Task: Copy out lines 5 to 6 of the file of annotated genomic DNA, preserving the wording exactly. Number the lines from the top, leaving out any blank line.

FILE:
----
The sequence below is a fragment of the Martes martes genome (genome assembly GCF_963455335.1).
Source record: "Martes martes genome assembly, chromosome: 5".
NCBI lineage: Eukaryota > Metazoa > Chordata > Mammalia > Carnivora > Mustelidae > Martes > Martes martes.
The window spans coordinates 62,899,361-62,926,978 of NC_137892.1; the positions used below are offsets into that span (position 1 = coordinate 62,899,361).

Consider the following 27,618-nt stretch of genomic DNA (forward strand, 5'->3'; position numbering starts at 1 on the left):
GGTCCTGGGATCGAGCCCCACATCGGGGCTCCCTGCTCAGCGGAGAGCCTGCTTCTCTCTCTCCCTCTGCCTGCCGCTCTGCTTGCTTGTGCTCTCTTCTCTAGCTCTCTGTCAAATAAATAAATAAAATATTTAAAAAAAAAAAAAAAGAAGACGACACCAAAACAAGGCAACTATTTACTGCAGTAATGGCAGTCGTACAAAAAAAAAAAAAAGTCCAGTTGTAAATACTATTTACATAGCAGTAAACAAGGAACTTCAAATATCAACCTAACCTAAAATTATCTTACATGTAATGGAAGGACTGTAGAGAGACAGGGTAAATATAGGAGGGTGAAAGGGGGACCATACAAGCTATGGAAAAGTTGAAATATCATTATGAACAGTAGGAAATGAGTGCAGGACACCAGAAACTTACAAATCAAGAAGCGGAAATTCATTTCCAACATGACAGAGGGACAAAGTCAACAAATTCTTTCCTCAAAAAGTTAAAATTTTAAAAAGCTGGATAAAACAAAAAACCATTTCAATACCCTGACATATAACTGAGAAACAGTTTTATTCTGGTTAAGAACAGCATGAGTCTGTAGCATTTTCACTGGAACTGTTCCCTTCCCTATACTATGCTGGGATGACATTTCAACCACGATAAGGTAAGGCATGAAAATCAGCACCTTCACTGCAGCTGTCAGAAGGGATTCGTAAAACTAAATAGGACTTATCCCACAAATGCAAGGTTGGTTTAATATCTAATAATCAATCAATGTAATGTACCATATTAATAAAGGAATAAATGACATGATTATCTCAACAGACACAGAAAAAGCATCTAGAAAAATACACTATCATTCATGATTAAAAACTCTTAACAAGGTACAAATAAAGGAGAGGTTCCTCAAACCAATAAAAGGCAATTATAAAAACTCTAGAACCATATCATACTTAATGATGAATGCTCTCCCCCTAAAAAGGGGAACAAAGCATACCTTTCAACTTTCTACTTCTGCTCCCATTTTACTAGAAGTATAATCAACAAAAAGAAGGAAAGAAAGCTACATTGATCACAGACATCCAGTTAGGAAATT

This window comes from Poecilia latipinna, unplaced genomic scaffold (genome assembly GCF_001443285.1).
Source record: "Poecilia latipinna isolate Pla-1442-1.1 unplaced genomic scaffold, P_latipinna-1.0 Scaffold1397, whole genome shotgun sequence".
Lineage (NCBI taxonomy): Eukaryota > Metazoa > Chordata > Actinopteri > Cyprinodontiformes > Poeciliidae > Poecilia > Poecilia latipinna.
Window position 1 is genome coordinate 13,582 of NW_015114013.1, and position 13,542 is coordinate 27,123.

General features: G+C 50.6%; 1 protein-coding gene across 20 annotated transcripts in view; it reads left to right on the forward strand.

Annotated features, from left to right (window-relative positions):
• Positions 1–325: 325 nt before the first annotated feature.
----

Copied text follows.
Consider the following 27,618-nt stretch of genomic DNA (forward strand, 5'->3'; position numbering starts at 1 on the left):
GGTCCTGGGATCGAGCCCCACATCGGGGCTCCCTGCTCAGCGGAGAGCCTGCTTCTCTCTCTCCCTCTGCCTGCCGCTCTGCTTGCTTGTGCTCTCTTCTCTAGCTCTCTGTCAAATAAATAAATAAAATATTTAAAAAAAAAAAAAAAGAAGACGACACCAAAACAAGGCAACTATTTACTGCAGTAATGGCAGTCGTACAAAAAAAAAAAAAAGTCCAGTTGTAAATACTATTTACATAGCAGTAAACAAGGAACTTCAAATATCAACCTAACCTAAAATTATCTTACATGTAATGGAAGGACTGTAGAGAGACAGGGTAAATATAGGAGGGTGAAAGGGGGACCATACAAGCTATGGAAAAGTTGAAATATCATTATGAACAGTAGGAAATGAGTGCAGGACACCAGAAACTTACAAATCAAGAAGCGGAAATTCATTTCCAACATGACAGAGGGACAAAGTCAACAAATTCTTTCCTCAAAAAGTTAAAATTTTAAAAAGCTGGATAAAACAAAAAACCATTTCAATACCCTGACATATAACTGAGAAACAGTTTTATTCTGGTTAAGAACAGCATGAGTCTGTAGCATTTTCACTGGAACTGTTCCCTTCCCTATACTATGCTGGGATGACATTTCAACCACGATAAGGTAAGGCATGAAAATCAGCACCTTCACTGCAGCTGTCAGAAGGGATTCGTAAAACTAAATAGGACTTATCCCACAAATGCAAGGTTGGTTTAATATCTAATAATCAATCAATGTAATGTACCATATTAATAAAGGAATAAATGACATGATTATCTCAACAGACACAGAAAAAGCATCTAGAAAAATACACTATCATTCATGATTAAAAACTCTTAACAAGGTACAAATAAAGGAGAGGTTCCTCAAACCAATAAAAGGCAATTATAAAAACTCTAGAACCATATCATACTTAATGATGAATGCTCTCCCCCTAAAAAGGGGAACAAAGCATACCTTTCAACTTTCTACTTCTGCTCCCATTTTACTAGAAGTATAATCAACAAAAAGAAGGAAAGAAAGCTACATTGATCACAGACATCCAGTTAGGAAATT